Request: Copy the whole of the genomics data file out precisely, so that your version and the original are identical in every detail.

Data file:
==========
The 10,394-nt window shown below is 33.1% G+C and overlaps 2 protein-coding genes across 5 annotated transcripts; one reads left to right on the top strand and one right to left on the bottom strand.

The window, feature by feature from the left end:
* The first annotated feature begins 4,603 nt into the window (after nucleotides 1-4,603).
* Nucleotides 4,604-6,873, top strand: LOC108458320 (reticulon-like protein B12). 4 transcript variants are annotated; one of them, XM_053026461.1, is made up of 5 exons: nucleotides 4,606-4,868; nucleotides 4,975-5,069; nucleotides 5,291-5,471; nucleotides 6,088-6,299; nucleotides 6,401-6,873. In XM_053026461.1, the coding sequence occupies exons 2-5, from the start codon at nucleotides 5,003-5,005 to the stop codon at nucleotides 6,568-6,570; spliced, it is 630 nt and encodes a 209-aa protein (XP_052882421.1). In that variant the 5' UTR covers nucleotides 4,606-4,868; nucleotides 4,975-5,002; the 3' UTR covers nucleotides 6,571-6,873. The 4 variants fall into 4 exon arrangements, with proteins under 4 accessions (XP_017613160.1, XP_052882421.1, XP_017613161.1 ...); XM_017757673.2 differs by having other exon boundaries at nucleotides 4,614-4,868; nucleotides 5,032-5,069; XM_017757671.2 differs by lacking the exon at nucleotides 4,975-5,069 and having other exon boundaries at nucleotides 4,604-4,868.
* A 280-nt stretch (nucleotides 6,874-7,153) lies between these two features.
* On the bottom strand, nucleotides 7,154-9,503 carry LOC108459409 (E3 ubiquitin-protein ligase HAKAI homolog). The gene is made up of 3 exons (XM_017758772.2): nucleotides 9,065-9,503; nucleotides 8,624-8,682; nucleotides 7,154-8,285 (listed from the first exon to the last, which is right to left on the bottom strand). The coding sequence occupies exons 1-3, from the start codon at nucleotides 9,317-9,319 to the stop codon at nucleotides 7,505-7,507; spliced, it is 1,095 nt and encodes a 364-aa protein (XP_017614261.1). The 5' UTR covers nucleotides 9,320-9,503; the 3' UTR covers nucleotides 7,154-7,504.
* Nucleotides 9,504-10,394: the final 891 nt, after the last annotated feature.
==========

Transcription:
The 10,394-nt window shown below is 33.1% G+C and overlaps 2 protein-coding genes across 5 annotated transcripts; one reads left to right on the top strand and one right to left on the bottom strand.

The window, feature by feature from the left end:
* The first annotated feature begins 4,603 nt into the window (after nucleotides 1-4,603).
* Nucleotides 4,604-6,873, top strand: LOC108458320 (reticulon-like protein B12). 4 transcript variants are annotated; one of them, XM_053026461.1, is made up of 5 exons: nucleotides 4,606-4,868; nucleotides 4,975-5,069; nucleotides 5,291-5,471; nucleotides 6,088-6,299; nucleotides 6,401-6,873. In XM_053026461.1, the coding sequence occupies exons 2-5, from the start codon at nucleotides 5,003-5,005 to the stop codon at nucleotides 6,568-6,570; spliced, it is 630 nt and encodes a 209-aa protein (XP_052882421.1). In that variant the 5' UTR covers nucleotides 4,606-4,868; nucleotides 4,975-5,002; the 3' UTR covers nucleotides 6,571-6,873. The 4 variants fall into 4 exon arrangements, with proteins under 4 accessions (XP_017613160.1, XP_052882421.1, XP_017613161.1 ...); XM_017757673.2 differs by having other exon boundaries at nucleotides 4,614-4,868; nucleotides 5,032-5,069; XM_017757671.2 differs by lacking the exon at nucleotides 4,975-5,069 and having other exon boundaries at nucleotides 4,604-4,868.
* A 280-nt stretch (nucleotides 6,874-7,153) lies between these two features.
* On the bottom strand, nucleotides 7,154-9,503 carry LOC108459409 (E3 ubiquitin-protein ligase HAKAI homolog). The gene is made up of 3 exons (XM_017758772.2): nucleotides 9,065-9,503; nucleotides 8,624-8,682; nucleotides 7,154-8,285 (listed from the first exon to the last, which is right to left on the bottom strand). The coding sequence occupies exons 1-3, from the start codon at nucleotides 9,317-9,319 to the stop codon at nucleotides 7,505-7,507; spliced, it is 1,095 nt and encodes a 364-aa protein (XP_017614261.1). The 5' UTR covers nucleotides 9,320-9,503; the 3' UTR covers nucleotides 7,154-7,504.
* Nucleotides 9,504-10,394: the final 891 nt, after the last annotated feature.